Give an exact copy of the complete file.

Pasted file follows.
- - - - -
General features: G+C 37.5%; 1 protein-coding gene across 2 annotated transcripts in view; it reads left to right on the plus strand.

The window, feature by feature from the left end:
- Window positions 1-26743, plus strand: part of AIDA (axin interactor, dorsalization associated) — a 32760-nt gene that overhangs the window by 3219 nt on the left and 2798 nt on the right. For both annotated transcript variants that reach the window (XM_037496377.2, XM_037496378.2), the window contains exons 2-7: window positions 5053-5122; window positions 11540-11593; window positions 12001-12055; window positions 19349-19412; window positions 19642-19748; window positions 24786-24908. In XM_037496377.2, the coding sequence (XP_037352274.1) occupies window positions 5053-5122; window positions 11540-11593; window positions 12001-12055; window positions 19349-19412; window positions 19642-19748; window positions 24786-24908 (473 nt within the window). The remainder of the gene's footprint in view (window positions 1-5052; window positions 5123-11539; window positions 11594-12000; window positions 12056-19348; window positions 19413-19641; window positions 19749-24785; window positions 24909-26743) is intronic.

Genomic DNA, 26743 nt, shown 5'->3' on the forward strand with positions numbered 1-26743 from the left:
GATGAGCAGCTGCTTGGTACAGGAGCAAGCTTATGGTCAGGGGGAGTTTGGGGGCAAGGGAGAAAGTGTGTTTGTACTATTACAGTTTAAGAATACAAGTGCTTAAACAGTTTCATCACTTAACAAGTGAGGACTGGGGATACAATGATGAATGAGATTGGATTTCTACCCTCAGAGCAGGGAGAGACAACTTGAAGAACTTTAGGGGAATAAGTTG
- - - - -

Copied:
General features: G+C 37.5%; 1 protein-coding gene across 2 annotated transcripts in view; it reads left to right on the plus strand.

The window, feature by feature from the left end:
- Window positions 1-26743, plus strand: part of AIDA (axin interactor, dorsalization associated) — a 32760-nt gene that overhangs the window by 3219 nt on the left and 2798 nt on the right. For both annotated transcript variants that reach the window (XM_037496377.2, XM_037496378.2), the window contains exons 2-7: window positions 5053-5122; window positions 11540-11593; window positions 12001-12055; window positions 19349-19412; window positions 19642-19748; window positions 24786-24908. In XM_037496377.2, the coding sequence (XP_037352274.1) occupies window positions 5053-5122; window positions 11540-11593; window positions 12001-12055; window positions 19349-19412; window positions 19642-19748; window positions 24786-24908 (473 nt within the window). The remainder of the gene's footprint in view (window positions 1-5052; window positions 5123-11539; window positions 11594-12000; window positions 12056-19348; window positions 19413-19641; window positions 19749-24785; window positions 24909-26743) is intronic.

Genomic DNA, 26743 nt, shown 5'->3' on the forward strand with positions numbered 1-26743 from the left:
GATGAGCAGCTGCTTGGTACAGGAGCAAGCTTATGGTCAGGGGGAGTTTGGGGGCAAGGGAGAAAGTGTGTTTGTACTATTACAGTTTAAGAATACAAGTGCTTAAACAGTTTCATCACTTAACAAGTGAGGACTGGGGATACAATGATGAATGAGATTGGATTTCTACCCTCAGAGCAGGGAGAGACAACTTGAAGAACTTTAGGGGAATAAGTTG